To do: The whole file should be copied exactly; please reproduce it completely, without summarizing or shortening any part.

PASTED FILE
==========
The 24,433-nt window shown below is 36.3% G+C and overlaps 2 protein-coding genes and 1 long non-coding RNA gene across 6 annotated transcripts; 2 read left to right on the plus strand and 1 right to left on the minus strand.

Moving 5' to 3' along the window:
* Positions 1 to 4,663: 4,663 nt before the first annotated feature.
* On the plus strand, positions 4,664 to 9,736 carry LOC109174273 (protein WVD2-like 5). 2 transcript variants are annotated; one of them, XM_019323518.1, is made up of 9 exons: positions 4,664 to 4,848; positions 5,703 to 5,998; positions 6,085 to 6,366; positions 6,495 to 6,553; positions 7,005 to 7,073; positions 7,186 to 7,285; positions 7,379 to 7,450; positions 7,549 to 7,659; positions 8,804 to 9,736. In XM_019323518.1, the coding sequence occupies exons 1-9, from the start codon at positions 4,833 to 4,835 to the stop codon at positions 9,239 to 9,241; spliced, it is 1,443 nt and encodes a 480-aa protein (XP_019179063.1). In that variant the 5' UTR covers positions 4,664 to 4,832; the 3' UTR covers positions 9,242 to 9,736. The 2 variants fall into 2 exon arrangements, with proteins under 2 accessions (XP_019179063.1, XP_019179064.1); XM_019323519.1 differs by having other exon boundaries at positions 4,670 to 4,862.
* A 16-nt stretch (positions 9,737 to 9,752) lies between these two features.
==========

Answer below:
The 24,433-nt window shown below is 36.3% G+C and overlaps 2 protein-coding genes and 1 long non-coding RNA gene across 6 annotated transcripts; 2 read left to right on the plus strand and 1 right to left on the minus strand.

Moving 5' to 3' along the window:
* Positions 1 to 4,663: 4,663 nt before the first annotated feature.
* On the plus strand, positions 4,664 to 9,736 carry LOC109174273 (protein WVD2-like 5). 2 transcript variants are annotated; one of them, XM_019323518.1, is made up of 9 exons: positions 4,664 to 4,848; positions 5,703 to 5,998; positions 6,085 to 6,366; positions 6,495 to 6,553; positions 7,005 to 7,073; positions 7,186 to 7,285; positions 7,379 to 7,450; positions 7,549 to 7,659; positions 8,804 to 9,736. In XM_019323518.1, the coding sequence occupies exons 1-9, from the start codon at positions 4,833 to 4,835 to the stop codon at positions 9,239 to 9,241; spliced, it is 1,443 nt and encodes a 480-aa protein (XP_019179063.1). In that variant the 5' UTR covers positions 4,664 to 4,832; the 3' UTR covers positions 9,242 to 9,736. The 2 variants fall into 2 exon arrangements, with proteins under 2 accessions (XP_019179063.1, XP_019179064.1); XM_019323519.1 differs by having other exon boundaries at positions 4,670 to 4,862.
* A 16-nt stretch (positions 9,737 to 9,752) lies between these two features.